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The façade of alternate layers of white and black marble is Romanesque in style, but is almost entirely the result of 16th century and 1816–1855 restorations: it retains decorative parts of the original buildings, including Evangelists’ symbols.

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The layout consists of a Latin cross, with transept and apse.

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The interior has a nave with two aisles, separated by cruciform pilasters. The main artworks are a wondrously carved baptismal font from 1470–1474 and the Madonna delle Grazie by Matteo di Giovanni (1470).

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The campanile (bell tower) was finished in 1402, and restored in 1911.

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The Church of San Francesco is located on the Omonym Square, it was built in the Middle Ages.

It was an important Benedictine convent, before moving to the Franciscans.


At the center of the cloister stands the characteristic Pozzo della Bufala (Well of the Buffalo) in travertine; another well is located in the square outside the church.

Then there is the Church of San Pietro. the oldest religious building in Grosseto, it was built along the stretch of the Via Aurelia that crossed the center and was originally a plebeian and stational church along the old consular road.


The beautiful Palazzo Aldobrandeschi whose origins are medieval.  It is now a Neo-Gothic edifice with ogival mullioned windows and merlons in the upper part of the walls.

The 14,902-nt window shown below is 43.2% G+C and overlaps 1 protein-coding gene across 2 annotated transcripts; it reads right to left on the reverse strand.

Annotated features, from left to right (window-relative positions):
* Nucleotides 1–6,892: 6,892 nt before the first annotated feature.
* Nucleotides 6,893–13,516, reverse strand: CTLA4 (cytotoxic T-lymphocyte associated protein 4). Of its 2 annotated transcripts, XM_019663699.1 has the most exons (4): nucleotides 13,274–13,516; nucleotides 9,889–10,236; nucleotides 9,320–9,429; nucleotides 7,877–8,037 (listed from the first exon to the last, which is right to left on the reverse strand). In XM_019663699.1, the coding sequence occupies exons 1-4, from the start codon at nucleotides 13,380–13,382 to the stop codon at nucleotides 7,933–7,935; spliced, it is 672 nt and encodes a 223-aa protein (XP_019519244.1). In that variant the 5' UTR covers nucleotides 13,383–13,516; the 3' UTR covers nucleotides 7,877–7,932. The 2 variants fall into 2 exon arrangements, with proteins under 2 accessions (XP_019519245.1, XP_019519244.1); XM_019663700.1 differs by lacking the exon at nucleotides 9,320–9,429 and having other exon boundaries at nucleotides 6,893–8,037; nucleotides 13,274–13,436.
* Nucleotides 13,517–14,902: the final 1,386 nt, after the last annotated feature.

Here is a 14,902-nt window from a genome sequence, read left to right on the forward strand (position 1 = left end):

It houses the seat of the province of Grosseto. The architect was Lorenzo Porciatti.

europe2 165The city is filled with marvelous shops and the people are all so relaxed and friendly……………

…..I do believe it is the absence of vehicles!

europe2 166The weather was perfect during our visit and we enjoyed the moon during the daytime….

europe2 173As we venture about town we stumble upon an ancient structure whose upper portions have collapsed over the years…

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The Ristorante Locanda de Medici de Peccianti…WOW……….we must eat here!

europe2 176We find the entrance into the ancient Medici cellars that now house this fantastic restaurant…

We learn that these ancient cellars were used as bomb shelters during World War II…..

europe2 168We venture into a world of culinary delight….

grosetto10What a charming place and the wine selection……..oh swoon…….

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Leonardo, the Chef – Owner waits on us!  The pasta is hand made………no machines….

grosetto13The Cheeses are aromatic and delightful…

grosetto12the Seafood fresh and delightful…….

grosetto14What a delightful and enchanting visit we have had here in Grosseto…….now it is off to bed to dream of the rest of the journey ahead….

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……….until next time ciao!


Avignon – France



Avignon  is located in southeastern France bordered by the left bank of the Rhône river.

It is a UNESCO World Heritage Site.

It is a place I have dreamed of visiting since I was around ten years old.

When we checked into the hotel and opened the window, we were greeting with an amazing view of the Palais des Papes

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Often referred to as the “City of Popes” because of the presence of popes and antipopes from 1309 to 1423 during the Catholic schism.

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Avignon is one of the few French cities to have preserved its ramparts.

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In addition, its historic center, the palace of the popes,

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 and the bridge of Avignon………..

……… Pont d’Avignon  Only four of the eighteen piles are left; on one of them stands the small Romanesque chapel of Saint-Bénézet.are well-preserved.

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But the bridge is best known for the famous French song Sur le pont d’Avignon.

In 1309 the city, still part of the Kingdom of Arles, was chosen by Pope Clement V as his residence, and from 9 March 1309 until 13 January 1377 was the seat of the Papacy instead of Rome.